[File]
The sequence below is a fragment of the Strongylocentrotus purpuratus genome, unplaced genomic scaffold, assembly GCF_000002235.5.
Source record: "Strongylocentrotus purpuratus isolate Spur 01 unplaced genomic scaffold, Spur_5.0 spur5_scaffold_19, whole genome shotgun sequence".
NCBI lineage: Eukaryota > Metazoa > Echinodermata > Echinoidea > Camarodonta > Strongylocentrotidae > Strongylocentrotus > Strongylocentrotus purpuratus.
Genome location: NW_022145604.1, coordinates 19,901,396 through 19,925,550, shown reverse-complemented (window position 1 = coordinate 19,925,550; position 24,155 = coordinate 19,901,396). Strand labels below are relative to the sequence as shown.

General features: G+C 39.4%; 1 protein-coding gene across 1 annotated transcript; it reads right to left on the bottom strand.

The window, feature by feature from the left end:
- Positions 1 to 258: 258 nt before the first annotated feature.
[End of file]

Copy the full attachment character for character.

The sequence below is a fragment of the Strongylocentrotus purpuratus genome, unplaced genomic scaffold, assembly GCF_000002235.5.
Source record: "Strongylocentrotus purpuratus isolate Spur 01 unplaced genomic scaffold, Spur_5.0 spur5_scaffold_19, whole genome shotgun sequence".
NCBI lineage: Eukaryota > Metazoa > Echinodermata > Echinoidea > Camarodonta > Strongylocentrotidae > Strongylocentrotus > Strongylocentrotus purpuratus.
Genome location: NW_022145604.1, coordinates 19,901,396 through 19,925,550, shown reverse-complemented (window position 1 = coordinate 19,925,550; position 24,155 = coordinate 19,901,396). Strand labels below are relative to the sequence as shown.

General features: G+C 39.4%; 1 protein-coding gene across 1 annotated transcript; it reads right to left on the bottom strand.

The window, feature by feature from the left end:
- Positions 1 to 258: 258 nt before the first annotated feature.